The Benefits of Non-Executive Board Support.

Article by Tim Hatari

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Many large companies and organisations have non-executive directors on their boards. These are people who are on the board of directors but not on the company’s executive team. What’s not as well-known is that small to medium-size businesses can also utilise non-executive directors (NEDs).

In this article, we’ll explore some key benefits to having the guidance of a NED and some tips on making the most of their services.

Functions and Responsibilities of a NED

The specific role played by a NED will vary from one organisation to another. The following are some tasks and responsibilities they often fulfil.

  • Mediate on issues and disagreements that occur on a board or between the board and other stakeholders.
  • Promotes the reputation of the company. They may engage in public relations and media outreach.
  • Keeps other members of the board accountable.
  • Helps to plan policies and long-term goals of the company.


The Prevalence of NEDs

While the general public may not be familiar with NEDs, they actually have a large influence on many companies. The Guardian reports that as many as 6,000 NEDs are active in the UK’s top 1,000 firms. However, they are also active in many smaller companies.

Advantages of a NED

Non-Executive directors, also known as outside directors and independent directors, play a unique role in any organisation. As they aren’t part of the executive team, they are less involved in the day-to-day workings of the company.

Why would a business consider taking on a NED? Here are some of the key benefits.

  • Objective and independent. A NED is less caught up in the daily actions of the business and is able to look at the big picture. Furthermore, someone in this role is not directly involved with other shareholders and is less likely to be influenced by them. The 2020 Non-Executive Directors Survey found that 92% of respondents either strongly agree or tend to agree that NEDs are sufficiently independent to provide a critical voice in running a company.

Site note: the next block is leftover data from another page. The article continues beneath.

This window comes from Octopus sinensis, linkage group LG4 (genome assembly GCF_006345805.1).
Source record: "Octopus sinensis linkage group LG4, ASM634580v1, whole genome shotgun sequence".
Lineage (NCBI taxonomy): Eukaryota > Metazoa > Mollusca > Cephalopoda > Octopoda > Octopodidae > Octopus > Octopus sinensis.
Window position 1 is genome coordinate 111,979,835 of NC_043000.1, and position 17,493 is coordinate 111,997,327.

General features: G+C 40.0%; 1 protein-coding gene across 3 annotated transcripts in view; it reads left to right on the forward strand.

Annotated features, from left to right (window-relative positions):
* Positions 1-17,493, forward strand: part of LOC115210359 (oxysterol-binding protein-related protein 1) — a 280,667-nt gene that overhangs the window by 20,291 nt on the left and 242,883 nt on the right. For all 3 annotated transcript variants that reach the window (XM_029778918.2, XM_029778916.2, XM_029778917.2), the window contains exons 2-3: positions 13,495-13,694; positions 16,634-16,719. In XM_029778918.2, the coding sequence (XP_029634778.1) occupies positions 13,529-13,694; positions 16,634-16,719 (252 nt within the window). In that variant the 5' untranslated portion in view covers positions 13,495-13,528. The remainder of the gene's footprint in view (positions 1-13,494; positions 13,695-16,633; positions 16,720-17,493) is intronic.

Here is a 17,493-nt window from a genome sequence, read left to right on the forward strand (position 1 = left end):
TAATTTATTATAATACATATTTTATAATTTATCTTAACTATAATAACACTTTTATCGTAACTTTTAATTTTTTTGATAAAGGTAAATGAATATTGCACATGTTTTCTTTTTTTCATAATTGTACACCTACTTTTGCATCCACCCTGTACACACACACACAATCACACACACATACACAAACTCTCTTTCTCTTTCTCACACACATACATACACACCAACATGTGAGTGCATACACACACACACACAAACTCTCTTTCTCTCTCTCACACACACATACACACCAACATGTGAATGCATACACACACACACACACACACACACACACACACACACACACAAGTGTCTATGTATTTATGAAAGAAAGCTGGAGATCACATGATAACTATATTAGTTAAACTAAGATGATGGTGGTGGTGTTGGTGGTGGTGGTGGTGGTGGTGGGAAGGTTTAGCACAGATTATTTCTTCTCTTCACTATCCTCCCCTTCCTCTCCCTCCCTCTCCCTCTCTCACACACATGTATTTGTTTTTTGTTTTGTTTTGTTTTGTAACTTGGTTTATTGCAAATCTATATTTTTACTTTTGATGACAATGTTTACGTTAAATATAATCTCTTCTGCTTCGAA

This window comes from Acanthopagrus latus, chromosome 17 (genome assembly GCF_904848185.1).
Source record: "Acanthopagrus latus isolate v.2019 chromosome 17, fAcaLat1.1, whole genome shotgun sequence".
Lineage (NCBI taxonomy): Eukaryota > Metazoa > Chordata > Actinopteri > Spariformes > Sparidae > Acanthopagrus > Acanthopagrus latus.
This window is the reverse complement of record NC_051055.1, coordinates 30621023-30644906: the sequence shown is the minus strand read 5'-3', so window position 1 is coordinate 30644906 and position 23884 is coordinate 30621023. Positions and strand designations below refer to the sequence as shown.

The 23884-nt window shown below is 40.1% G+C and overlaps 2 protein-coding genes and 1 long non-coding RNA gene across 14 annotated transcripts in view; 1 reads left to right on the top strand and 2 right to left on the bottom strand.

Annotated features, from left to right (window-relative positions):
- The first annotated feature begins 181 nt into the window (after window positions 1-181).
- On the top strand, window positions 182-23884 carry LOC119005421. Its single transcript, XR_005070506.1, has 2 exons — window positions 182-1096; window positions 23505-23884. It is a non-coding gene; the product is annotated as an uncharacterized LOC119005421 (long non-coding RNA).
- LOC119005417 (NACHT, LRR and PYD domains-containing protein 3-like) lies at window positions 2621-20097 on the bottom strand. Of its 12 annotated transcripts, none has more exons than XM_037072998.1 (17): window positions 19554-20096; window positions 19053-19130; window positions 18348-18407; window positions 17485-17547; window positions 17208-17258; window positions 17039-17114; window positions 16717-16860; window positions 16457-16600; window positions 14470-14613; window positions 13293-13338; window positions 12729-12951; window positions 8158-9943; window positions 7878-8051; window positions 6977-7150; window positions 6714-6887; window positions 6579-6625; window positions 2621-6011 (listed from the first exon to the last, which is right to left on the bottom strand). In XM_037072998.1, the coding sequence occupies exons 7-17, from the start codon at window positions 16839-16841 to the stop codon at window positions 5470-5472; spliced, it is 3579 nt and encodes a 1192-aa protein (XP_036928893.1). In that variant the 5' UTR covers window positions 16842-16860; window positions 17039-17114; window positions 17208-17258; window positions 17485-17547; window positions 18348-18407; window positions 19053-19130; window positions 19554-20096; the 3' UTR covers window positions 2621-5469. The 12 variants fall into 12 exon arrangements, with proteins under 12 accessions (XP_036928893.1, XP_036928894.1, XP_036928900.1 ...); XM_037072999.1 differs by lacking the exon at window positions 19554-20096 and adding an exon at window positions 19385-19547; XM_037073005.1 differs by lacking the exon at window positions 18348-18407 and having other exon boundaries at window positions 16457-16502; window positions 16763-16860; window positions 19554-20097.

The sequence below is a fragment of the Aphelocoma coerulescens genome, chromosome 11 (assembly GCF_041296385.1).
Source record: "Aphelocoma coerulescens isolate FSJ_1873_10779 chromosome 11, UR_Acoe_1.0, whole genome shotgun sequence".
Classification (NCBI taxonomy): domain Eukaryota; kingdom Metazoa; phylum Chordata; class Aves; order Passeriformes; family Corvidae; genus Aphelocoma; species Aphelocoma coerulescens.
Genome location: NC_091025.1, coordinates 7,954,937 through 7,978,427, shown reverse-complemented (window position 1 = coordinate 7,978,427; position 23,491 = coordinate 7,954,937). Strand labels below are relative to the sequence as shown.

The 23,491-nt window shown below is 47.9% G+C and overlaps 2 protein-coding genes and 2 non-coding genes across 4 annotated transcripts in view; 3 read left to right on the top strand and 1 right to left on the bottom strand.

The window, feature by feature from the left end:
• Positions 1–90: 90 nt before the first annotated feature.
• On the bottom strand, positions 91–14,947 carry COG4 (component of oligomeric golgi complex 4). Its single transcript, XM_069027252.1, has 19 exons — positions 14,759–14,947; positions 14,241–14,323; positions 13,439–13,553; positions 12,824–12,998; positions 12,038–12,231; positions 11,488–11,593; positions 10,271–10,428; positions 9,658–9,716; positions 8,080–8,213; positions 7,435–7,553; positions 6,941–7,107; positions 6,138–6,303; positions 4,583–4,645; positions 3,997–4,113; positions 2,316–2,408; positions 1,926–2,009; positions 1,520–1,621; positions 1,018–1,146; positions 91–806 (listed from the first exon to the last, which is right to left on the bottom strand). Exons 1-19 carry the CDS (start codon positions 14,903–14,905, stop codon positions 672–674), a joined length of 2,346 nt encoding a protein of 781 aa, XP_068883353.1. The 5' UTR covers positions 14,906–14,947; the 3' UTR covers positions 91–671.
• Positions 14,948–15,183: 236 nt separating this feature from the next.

• Chosen for their broad experience and abilities. While executives may be directly invested in a company and have experience relevant to the industry, a NED is likely to bring wider knowledge. They may also have important connections with the media and other industry leaders.
  • They often act as guides and mentors. A NED is often someone other board members come to for advice and guidance, especially on issues that are particularly challenging. For example, if other members cannot agree or make a decision, they can call upon the NED to provide a balanced opinion. With their less entrenched position, they are often able to provide valuable insights.

How a NED Can Help a Small to Medium-Size Business

If you own a small or mid-size business, you may wonder why you should think about taking on a NED. There are several reasons that this is worth considering.

Accelerate Your Growth

  • A NED can bring valuable experience and connections to your business. They can help you network, provide helpful advice, and make your company more attractive to potential investors. If you have a growth mindset, a NED can help you meet your goals faster.